The Death of Broadcast TV

Source: Roku Inc.
Pay TV has been losing subscribers at a pretty fast pace for the past few years. And the disease has spread to broadcast TV, where prime-time commercial ratings for the month of February posted a drop of 12% compared with February 2014. Commercial ratings for cable TV slipped 11% in February.

February marks the fifth consecutive year-over-year monthly decline in what are called the “C3 ratings” that measure average commercial viewership in shows up to three days after the original air date (think DVR playback). The data were reported by media research Michael Nathanson of MoffettNathanson Research and cited in the New York Post.

Some of the ratings declines have been attributed to changes in Nielsen’s methodology, but Nathanson said, “[W]e believe these terrible ratings trends are also indicative of changing viewership habits.”

Nielsen has reported that at the end of last year about 40% of U.S. households subscribed a streaming video on-demand service like Netflix, Hulu or Amazon Prime. If these viewers are not watching the shows during prime-time broadcast hours, the C3 rating for the show goes down.

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And they are not watching. In another report at MediaPost, the 11% dip among 18 to 49 year olds in February’s C3 ratings for cable networks was the result of a double-digit drop in the general entertainment programming category which includes popular TV shows like “Law & Order” (down 15%), “NCIS” (down 53%) and “The Big Bang Theory” (down 11%). Popular non-fiction shows also posted huge declines: “Storage Wars” dropped 46% and “Duck Dynasty” dropped 50%. Even sports programming was down 5%.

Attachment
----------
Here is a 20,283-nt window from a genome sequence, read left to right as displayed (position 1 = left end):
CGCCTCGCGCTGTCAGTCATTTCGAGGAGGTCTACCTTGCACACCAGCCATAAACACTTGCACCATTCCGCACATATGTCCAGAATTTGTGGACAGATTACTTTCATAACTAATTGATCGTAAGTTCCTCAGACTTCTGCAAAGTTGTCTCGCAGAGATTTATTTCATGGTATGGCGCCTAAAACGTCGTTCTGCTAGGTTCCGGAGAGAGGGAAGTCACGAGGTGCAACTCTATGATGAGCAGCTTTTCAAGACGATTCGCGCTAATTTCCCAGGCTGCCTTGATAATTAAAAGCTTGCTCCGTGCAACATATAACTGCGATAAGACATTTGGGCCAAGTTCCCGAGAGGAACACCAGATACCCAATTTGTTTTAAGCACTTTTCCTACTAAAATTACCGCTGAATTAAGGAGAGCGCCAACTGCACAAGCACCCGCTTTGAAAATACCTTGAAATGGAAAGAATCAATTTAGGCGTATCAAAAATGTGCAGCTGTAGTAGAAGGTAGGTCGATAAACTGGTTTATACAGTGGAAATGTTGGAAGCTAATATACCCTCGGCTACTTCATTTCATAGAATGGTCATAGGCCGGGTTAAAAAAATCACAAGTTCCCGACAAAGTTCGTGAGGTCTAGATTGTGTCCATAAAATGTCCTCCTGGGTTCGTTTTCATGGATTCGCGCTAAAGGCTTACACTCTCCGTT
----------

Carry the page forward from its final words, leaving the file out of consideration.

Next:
Nathanson’s report goes on to say that new technology like DVRs, video on-demand and streaming video on-demand are “disrupting view consumption of linear network programming.”

Nielsen is under fire for not measuring viewer numbers accurately because the company’s ratings don’t count viewers who watch video on smartphones, tablets or other devices. However, the data we are talking about here do not apply to the content itself, but to the advertising. And that is where the money is.

According to MediaPost:

In viewing all cable network programming, MoffettNathanson Research calculates that total day C3 data among 18-49 viewers was off 9% in 2014 versus the previous year — a sharp drop from a 3% decline in 2013, a 2% decline in 2012, and a 1% slip in 201[1].

While Nathanson acknowledges that there may be some measurement issues involved, that seems unlikely to account for a tripling in the rate of decline. Broadcast TV is not going to disappear overnight, but it is showing more signs of declining health. And whining about how Nielsen measures viewer numbers is not the solution. If commercials are not where the money is any more, then the networks need to figure out where it is and go there.

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